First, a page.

Does your business employ ‘Contractors’?

Are you one of the many small businesses that employ contractors rather than employees in order to reduce some of the reporting and administration responsibilities?

Many small business owners believe that if they employ a contractor, rather than an employee, then they will not need to pay one or more of the following financial commitments.

  1. withhold PAYGW from their remuneration.
  2. insurances such as work cover.
  3. annual leave.
  4. annual leave loading.
  5. termination or redundancy pay.
  6. statutory superannuation.

The Australian Taxation Office (A.T.O.) is concerned that many employers are remunerating employees on a contract basis when in fact the person qualifies as an employee, not a contractor.

The A.T.O. asserts that the essential difference between an employee and a contractor is;

  1. an employee works in your business and is part of your business, and
  2. a contractor runs their own business.

The A.T.O. has developed a decision-making tool that helps a small business determine whether the person that they are paying is an employee or contractor for taxation and superannuation purposes.

Companies, trusts and partnerships are always contractors

An employee must be a person. If you have hired a company, trust or partnership to do the work, this is a contracting relationship for tax and superannuation purposes. The people who do the work may be directors, partners or employees of the contractor but they are not your employees.

Some workers are always employees

The following workers are always treated as employees:

  • apprentices
  • trainees
  • labourers
  • trades assistants

Apprentices and trainees do both work and recognised training to get a qualification, certificate or diploma. They can be full-time, part-time or school-based and usually have a formal training agreement with the business they work for. This is registered through a state or territory training authority or completed under relevant law.

In most cases, they are paid under an award and receive specific pay and conditions. You must meet the same tax and superannuation obligations as you do for any other employees.

The table below outlines six of the factors that, taken together, determines whether a worker is an employee or contractor for tax and superannuation purposes.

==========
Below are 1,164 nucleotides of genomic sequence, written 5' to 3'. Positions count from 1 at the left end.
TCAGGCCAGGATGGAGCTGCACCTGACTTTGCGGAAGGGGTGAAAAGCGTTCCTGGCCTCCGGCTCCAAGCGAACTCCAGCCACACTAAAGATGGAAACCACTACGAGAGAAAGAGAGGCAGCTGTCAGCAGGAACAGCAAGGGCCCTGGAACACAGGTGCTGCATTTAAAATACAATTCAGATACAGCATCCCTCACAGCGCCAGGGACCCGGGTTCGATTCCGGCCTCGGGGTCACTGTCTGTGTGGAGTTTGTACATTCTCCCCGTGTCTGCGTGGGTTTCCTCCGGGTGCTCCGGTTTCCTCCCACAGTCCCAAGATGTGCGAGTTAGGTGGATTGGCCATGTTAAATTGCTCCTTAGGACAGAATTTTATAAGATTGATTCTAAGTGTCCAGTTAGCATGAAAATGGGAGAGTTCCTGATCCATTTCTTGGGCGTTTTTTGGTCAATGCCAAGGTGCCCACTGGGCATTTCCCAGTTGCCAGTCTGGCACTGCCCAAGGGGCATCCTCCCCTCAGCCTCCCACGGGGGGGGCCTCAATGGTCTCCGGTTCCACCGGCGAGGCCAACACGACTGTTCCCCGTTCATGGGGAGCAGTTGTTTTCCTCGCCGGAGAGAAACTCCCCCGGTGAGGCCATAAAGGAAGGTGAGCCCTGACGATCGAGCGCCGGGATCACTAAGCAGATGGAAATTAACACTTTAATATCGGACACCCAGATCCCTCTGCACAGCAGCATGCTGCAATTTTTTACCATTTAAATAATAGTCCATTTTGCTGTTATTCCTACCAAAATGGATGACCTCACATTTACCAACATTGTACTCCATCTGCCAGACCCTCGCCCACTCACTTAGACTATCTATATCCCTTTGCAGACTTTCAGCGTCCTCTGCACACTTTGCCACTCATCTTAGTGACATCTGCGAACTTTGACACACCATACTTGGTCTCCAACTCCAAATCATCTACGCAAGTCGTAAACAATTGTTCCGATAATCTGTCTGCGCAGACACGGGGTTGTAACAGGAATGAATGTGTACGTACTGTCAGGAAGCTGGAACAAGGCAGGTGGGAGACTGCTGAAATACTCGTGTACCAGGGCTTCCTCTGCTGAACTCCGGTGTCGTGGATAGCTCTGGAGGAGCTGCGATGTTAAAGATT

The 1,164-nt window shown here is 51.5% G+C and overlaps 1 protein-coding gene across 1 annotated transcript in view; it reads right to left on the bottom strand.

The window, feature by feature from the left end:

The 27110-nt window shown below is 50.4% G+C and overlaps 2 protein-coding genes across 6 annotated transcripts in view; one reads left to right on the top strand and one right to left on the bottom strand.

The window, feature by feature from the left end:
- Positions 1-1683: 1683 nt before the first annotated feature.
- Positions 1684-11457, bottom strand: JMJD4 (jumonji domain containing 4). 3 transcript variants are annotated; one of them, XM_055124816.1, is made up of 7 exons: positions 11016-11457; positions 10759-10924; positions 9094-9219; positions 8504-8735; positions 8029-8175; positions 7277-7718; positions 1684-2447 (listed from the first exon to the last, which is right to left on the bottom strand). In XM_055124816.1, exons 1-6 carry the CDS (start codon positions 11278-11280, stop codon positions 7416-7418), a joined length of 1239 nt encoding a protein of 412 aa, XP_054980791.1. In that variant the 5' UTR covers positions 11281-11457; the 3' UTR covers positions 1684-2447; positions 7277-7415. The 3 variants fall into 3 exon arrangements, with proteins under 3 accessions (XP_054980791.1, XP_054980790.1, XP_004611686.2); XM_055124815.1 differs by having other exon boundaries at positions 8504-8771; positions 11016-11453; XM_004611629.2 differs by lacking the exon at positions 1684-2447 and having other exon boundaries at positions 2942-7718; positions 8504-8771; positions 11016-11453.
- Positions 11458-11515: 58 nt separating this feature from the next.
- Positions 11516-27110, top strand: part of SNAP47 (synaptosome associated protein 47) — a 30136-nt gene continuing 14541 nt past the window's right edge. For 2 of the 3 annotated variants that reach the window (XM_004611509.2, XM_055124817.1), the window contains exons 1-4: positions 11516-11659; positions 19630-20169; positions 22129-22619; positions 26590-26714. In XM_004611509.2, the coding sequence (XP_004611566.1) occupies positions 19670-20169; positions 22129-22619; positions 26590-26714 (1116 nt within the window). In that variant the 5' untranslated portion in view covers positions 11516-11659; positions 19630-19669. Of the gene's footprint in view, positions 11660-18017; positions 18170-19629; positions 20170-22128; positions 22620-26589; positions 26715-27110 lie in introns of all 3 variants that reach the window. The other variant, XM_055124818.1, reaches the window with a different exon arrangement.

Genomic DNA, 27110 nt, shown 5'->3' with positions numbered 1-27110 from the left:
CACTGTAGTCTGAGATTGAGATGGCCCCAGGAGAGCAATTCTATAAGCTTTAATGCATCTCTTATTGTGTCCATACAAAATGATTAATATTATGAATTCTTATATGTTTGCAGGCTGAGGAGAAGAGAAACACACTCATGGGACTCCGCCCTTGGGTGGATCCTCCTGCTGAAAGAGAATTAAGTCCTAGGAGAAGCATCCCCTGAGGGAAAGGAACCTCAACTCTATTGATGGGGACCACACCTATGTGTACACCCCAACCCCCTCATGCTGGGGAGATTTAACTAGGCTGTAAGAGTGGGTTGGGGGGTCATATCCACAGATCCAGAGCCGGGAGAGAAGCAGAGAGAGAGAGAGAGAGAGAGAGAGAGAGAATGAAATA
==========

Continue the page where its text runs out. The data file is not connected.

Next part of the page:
Employee or contractor

Ability to subcontract/delegate: the worker can’t subcontract/delegate the work – they can’t pay someone else to do the work.Ability to subcontract/delegate: the worker can subcontract/delegate the work – they can pay someone else to do the work.
Basis of payment – the worker is paid either: for the time worked price per item or activity commission. Basis of payment: the worker is paid for a result achieved based on the quote they provided. A quote can be calculated using hourly rates or price per item to work out the total cost of the work.
Equipment, tools and other assets: your business provides all or most of the equipment, tools and other assets required to complete the work, or the worker provides all or most of the equipment, tools and other assets required to complete the work, but your business provides them with an allowance or reimburses them for the cost of the equipment, tools and other assets. Equipment, tools and other assets: the worker provides all or most of the equipment, tools and other assets required to complete the work the worker does not receive an allowance or reimbursement for the cost of this equipment, tools and other assets. 
Commercial risks: the worker takes no commercial risks. Your business is legally responsible for the work done by the worker and liable for the cost of rectifying any defect in the work.Commercial risks: the worker takes commercial risks, with the worker being legally responsible for their work and liable for the cost of rectifying any defect in their work.
Control over the work: your business has the right to direct the way in which the worker does their work.Control over the work: the worker has freedom in the way the work is done, subject to the specific terms in any contract or agreement.
Independence: the worker is not operating independently of your business. They work within and are considered part of your business.Independence: the worker is operating their own business independently of your business. The worker performs services as specified in their contract or agreement and is free to accept or refuse additional work.

It is important to get this employee contractor clarification right, as the penalties listed below are substantial.

Penalties and charges include:

  • PAYG withholding penalty – for failing to deduct tax from worker payments and send it to the A.T.O.
  • super guarantee charge, made up of  
  • super guarantee shortfall amounts – the amount of super contributions that should have been paid into a complying fund
  • interest charges
  • an administration fee
  • additional super guarantee charge of up to 200%

In addition to the super guarantee charge – which imposes nominal interest and an administrative charge in all cases on top of the super guarantee shortfall – the A.T.O. can impose additional penalties of up to 200% of the super guarantee charge.

Should you require any further information in relation to employees or contractors please feel free to contact Peter Quinn by submitting an enquiry or calling us on +61 2 9580 9166 to book an obligation free appointment.

The information in this document does not take into account your personal objectives, financial situation or needs and so you should consider its appropriateness having regard to these factors before acting on it.  It is important that your personal circumstances are taken into account before making any financial decision and it is recommended that you seek assistance from your financial adviser.